If you want to use a map to navigate in the countryside, you need to know your position first.
- Look for two to three recognisable features in your surroundings. Suitable are forests, water features, a mountain, a village, a single dwelling, a road.
- Then turn the map until the direction of the features you’re looking at corresponds with their location on the map.
- A compass can make navigation in unfamiliar terrain easier. Set up the map facing north and then compare features on the ground to the map: Are they in the same direction?
If you set up your map correctly at the start of a walk, and if you consequently compare and adjust its orientation at every feature, you will always know your position and the direction of your intended destination.If it does happen that you can’t set your map to the landscape, the following will help:
- Turn back on the exact route that you came until you reach a recognisable and safe spot and start to set your map to the landscape again.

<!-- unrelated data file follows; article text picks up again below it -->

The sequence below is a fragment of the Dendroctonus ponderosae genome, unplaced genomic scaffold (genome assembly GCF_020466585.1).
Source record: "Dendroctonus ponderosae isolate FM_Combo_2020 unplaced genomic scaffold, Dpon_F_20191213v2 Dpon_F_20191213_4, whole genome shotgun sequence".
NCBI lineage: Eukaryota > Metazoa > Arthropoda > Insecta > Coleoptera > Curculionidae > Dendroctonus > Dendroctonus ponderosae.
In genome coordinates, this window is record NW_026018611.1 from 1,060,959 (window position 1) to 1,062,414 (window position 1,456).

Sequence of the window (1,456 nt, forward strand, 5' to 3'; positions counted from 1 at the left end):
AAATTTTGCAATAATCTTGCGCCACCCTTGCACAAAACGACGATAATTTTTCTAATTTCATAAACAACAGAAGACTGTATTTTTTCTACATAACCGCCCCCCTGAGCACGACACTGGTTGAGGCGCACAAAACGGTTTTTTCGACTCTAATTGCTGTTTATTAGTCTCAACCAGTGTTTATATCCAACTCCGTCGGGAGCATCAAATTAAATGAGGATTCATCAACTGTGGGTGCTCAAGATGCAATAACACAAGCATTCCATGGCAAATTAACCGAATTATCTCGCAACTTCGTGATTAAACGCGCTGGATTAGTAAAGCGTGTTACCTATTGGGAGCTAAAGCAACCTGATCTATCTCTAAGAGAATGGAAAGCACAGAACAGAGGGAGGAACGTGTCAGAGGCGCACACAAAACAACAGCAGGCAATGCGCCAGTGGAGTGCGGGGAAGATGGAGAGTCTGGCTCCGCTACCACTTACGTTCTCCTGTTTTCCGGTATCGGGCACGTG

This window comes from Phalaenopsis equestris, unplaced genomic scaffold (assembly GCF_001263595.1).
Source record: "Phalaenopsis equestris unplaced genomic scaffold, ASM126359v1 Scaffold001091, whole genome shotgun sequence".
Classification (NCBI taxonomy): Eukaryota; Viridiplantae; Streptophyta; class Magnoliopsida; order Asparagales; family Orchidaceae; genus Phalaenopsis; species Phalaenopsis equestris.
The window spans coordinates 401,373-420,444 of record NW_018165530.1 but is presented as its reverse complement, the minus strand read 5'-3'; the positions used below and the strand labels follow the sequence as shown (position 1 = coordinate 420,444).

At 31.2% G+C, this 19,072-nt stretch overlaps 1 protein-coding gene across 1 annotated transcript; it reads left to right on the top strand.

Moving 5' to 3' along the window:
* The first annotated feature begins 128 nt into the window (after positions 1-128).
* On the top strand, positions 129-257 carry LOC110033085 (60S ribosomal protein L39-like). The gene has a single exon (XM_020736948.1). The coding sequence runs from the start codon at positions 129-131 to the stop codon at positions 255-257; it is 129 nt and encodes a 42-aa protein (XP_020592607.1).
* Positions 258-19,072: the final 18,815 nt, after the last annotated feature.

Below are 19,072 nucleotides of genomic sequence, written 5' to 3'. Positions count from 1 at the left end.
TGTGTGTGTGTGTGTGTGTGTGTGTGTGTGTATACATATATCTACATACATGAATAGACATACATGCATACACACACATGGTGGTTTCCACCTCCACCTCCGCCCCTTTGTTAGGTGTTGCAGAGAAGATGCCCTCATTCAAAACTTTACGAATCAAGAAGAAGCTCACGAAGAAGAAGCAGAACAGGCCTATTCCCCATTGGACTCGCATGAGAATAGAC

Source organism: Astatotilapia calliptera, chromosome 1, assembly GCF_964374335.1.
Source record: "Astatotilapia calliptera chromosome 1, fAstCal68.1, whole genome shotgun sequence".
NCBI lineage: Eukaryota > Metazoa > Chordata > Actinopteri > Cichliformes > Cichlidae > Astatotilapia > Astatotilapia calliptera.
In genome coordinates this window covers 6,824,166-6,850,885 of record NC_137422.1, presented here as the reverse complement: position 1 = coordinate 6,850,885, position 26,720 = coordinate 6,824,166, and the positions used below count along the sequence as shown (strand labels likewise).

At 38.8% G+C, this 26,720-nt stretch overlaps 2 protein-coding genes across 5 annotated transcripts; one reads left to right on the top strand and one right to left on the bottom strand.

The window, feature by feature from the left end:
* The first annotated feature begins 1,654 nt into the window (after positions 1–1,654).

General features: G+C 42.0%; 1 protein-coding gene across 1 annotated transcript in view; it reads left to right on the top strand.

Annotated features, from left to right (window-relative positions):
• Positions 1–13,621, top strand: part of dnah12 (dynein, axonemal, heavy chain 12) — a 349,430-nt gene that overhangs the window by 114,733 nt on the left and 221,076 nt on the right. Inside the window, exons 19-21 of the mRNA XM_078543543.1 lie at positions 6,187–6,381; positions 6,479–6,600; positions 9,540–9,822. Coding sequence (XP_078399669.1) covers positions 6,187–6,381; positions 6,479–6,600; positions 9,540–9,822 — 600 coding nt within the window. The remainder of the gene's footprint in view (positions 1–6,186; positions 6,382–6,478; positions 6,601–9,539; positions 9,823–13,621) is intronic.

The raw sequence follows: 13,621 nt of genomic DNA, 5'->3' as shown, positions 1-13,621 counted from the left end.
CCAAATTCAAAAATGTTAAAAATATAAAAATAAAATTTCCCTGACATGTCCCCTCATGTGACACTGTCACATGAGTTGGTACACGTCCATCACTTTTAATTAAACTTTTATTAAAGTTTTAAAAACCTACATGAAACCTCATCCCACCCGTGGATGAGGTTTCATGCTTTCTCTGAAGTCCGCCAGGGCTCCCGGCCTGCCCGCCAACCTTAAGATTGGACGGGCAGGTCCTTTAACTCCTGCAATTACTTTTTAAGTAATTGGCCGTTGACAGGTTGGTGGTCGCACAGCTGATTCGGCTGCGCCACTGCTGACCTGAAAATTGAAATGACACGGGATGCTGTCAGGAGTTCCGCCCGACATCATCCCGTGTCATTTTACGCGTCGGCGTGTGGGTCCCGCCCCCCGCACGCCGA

- When you know you’re on the right track, keep going until you come to a feature that is also shown on the map and allow you to get your bearings.
If you are completely lost, the following things will help to get you back into inhabited areas where you can get your bearings:
- Orientate yourself along watercourses, roads or High-tension wires. Only walk on in steep or rugged terrain if there is sufficient visibility.
- Listen for noises. Watercourses, roads and other civilisation noises are often audible over long distances.
Compass and GPS
If you want to go beyond marked routes, you have to be able to use a map and compass. There are numerous route recommendations on the internet, with the corresponding data to be downloaded on to a GPS (Global Positioning System). The down side of the GPS is that you need satellite cover and electric power. It is a very good aid in modern times, but it is absolutely no substitute for a good walking map and thorough route planning and preparation.